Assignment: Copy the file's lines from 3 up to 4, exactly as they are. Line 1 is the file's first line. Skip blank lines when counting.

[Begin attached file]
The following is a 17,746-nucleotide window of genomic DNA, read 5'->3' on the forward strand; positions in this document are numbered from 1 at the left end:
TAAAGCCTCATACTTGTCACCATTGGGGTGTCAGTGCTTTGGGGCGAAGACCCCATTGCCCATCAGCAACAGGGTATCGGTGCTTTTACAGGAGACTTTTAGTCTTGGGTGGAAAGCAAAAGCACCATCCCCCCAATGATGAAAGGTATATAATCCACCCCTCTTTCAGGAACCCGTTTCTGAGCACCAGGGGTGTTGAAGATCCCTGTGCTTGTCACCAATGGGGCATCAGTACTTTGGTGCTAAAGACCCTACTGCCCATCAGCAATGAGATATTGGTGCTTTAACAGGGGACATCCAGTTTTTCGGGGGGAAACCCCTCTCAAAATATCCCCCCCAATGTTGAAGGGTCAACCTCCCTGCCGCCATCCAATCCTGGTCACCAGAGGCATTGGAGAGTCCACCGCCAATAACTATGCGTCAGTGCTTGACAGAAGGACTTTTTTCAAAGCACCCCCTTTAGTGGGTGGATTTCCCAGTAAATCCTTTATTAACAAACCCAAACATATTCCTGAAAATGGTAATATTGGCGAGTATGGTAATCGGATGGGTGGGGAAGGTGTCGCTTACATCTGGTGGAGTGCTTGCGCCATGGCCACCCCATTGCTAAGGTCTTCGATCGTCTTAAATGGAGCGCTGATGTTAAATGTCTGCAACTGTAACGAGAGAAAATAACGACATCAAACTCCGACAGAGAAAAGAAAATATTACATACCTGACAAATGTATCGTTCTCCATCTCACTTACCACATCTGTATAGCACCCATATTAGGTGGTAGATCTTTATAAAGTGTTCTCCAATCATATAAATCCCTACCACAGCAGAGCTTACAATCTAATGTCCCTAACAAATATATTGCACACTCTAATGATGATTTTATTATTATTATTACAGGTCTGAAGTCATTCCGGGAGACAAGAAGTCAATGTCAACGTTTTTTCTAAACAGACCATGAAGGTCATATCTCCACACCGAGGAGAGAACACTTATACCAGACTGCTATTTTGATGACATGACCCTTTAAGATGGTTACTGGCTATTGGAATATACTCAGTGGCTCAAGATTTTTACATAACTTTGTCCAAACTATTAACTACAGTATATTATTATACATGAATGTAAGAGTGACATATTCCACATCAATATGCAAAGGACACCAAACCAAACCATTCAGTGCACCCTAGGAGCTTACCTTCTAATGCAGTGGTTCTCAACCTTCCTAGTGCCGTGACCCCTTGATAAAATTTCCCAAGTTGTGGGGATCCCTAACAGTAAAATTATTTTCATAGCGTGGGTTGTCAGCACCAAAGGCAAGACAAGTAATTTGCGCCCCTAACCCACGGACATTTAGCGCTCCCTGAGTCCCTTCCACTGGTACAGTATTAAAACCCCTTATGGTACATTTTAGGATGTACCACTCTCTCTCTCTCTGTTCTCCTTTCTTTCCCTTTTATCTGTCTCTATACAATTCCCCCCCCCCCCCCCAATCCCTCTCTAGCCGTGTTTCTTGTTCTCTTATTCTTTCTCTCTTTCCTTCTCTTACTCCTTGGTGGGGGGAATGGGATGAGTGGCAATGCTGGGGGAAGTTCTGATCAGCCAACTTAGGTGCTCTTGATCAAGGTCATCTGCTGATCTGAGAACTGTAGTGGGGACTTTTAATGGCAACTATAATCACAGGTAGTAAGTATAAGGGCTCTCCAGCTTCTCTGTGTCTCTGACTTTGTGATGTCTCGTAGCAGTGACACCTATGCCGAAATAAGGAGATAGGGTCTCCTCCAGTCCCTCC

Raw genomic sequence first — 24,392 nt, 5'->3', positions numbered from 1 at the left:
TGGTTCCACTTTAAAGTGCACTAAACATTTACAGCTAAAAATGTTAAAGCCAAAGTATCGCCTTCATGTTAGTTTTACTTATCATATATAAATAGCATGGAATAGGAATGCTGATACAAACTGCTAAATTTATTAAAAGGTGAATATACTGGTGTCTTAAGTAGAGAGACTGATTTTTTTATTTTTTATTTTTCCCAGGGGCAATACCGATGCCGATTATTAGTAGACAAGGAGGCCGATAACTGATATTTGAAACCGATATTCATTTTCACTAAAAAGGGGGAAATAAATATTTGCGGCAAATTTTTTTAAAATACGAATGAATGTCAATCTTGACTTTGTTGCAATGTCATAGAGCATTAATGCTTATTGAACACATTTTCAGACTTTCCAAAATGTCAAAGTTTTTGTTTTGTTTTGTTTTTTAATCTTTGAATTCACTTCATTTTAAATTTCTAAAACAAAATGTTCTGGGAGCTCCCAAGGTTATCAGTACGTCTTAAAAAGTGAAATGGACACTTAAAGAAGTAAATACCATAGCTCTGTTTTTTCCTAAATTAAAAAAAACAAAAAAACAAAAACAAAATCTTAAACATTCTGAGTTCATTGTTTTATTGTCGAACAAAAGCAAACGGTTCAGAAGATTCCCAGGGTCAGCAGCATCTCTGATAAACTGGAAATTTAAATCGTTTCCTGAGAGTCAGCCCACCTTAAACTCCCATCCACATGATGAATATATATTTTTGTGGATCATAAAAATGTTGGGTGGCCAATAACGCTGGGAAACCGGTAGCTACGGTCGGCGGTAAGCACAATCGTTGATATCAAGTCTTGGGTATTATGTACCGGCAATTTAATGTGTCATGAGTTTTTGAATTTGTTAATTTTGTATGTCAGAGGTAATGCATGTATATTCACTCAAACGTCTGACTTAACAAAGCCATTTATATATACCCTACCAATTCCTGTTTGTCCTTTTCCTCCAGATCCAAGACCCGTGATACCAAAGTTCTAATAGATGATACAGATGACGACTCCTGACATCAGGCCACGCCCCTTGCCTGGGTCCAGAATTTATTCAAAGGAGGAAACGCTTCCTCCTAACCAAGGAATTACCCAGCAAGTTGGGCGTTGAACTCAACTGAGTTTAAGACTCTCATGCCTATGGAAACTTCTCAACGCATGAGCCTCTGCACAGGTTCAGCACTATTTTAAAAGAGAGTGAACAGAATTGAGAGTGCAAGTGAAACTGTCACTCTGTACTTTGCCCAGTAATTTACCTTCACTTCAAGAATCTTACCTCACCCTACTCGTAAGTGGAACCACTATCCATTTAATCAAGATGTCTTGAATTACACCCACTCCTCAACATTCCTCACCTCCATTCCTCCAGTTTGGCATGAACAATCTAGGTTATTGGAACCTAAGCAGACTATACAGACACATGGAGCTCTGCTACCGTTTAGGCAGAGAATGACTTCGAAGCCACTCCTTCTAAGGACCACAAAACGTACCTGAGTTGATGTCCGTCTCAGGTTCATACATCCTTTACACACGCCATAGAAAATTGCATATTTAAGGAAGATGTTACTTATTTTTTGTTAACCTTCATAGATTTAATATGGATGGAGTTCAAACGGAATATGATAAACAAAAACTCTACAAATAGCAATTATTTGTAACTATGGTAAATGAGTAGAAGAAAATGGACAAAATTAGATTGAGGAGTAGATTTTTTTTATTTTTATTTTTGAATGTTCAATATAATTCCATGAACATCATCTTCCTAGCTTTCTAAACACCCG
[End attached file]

Raw genomic sequence first — 24,392 nt, 5'->3', positions numbered from 1 at the left:
TGGTTCCACTTTAAAGTGCACTAAACATTTACAGCTAAAAATGTTAAAGCCAAAGTATCGCCTTCATGTTAGTTTTACTTATCATATATAAATAGCATGGAATAGGAATGCTGATACAAACTGCTAAATTTATTAAAAGGTGAATATACTGGTGTCTTAAGTAGAGAGACTGATTTTTTTATTTTTTATTTTTCCCAGGGGCAATACCGATGCCGATTATTAGTAGACAAGGAGGCCGATAACTGATATTTGAAACCGATATTCATTTTCACTAAAAAGGGGGAAATAAATATTTGCGGCAAATTTTTTTAAAATACGAATGAATGTCAATCTTGACTTTGTTGCAATGTCATAGAGCATTAATGCTTATTGAACACATTTTCAGACTTTCCAAAATGTCAAAGTTTTTGTTTTGTTTTGTTTTTTAATCTTTGAATTCACTTCATTTTAAATTTCTAAAACAAAATGTTCTGGGAGCTCCCAAGGTTATCAGTACGTCTTAAAAAGTGAAATGGACACTTAAAGAAGTAAATACCATAGCTCTGTTTTTTCCTAAATTAAAAAAAACAAAAAAACAAAAACAAAATCTTAAACATTCTGAGTTCATTGTTTTATTGTCGAACAAAAGCAAACGGTTCAGAAGATTCCCAGGGTCAGCAGCATCTCTGATAAACTGGAAATTTAAATCGTTTCCTGAGAGTCAGCCCACCTTAAACTCCCATCCACATGATGAATATATATTTTTGTGGATCATAAAAATGTTGGGTGGCCAATAACGCTGGGAAACCGGTAGCTACGGTCGGCGGTAAGCACAATCGTTGATATCAAGTCTTGGGTATTATGTACCGGCAATTTAATGTGTCATGAGTTTTTGAATTTGTTAATTTTGTATGTCAGAGGTAATGCATGTATATTCACTCAAACGTCTGACTTAACAAAGCCATTTATATATACCCTACCAATTCCTGTTTGTCCTTTTCCTCCAGATCCAAGACCCGTGATACCAAAGTTCTAATAGATGATACAGATGACGACTCCTGACATCAGGCCACGCCCCTTGCCTGGGTCCAGAATTTATTCAAAGGAGGAAACGCTTCCTCCTAACCAAGGAATTACCCAGCAAGTTGGGCGTTGAACTCAACTGAGTTTAAGACTCTCATGCCTATGGAAACTTCTCAACGCATGAGCCTCTGCACAGGTTCAGCACTATTTTAAAAGAGAGTGAACAGAATTGAGAGTGCAAGTGAAACTGTCACTCTGTACTTTGCCCAGTAATTTACCTTCACTTCAAGAATCTTACCTCACCCTACTCGTAAGTGGAACCACTATCCATTTAATCAAGATGTCTTGAATTACACCCACTCCTCAACATTCCTCACCTCCATTCCTCCAGTTTGGCATGAACAATCTAGGTTATTGGAACCTAAGCAGACTATACAGACACATGGAGCTCTGCTACCGTTTAGGCAGAGAATGACTTCGAAGCCACTCCTTCTAAGGACCACAAAACGTACCTGAGTTGATGTCCGTCTCAGGTTCATACATCCTTTACACACGCCATAGAAAATTGCATATTTAAGGAAGATGTTACTTATTTTTTGTTAACCTTCATAGATTTAATATGGATGGAGTTCAAACGGAATATGATAAACAAAAACTCTACAAATAGCAATTATTTGTAACTATGGTAAATGAGTAGAAGAAAATGGACAAAATTAGATTGAGGAGTAGATTTTTTTTATTTTTATTTTTGAATGTTCAATATAATTCCATGAACATCATCTTCCTAGCTTTCTAAACACCCG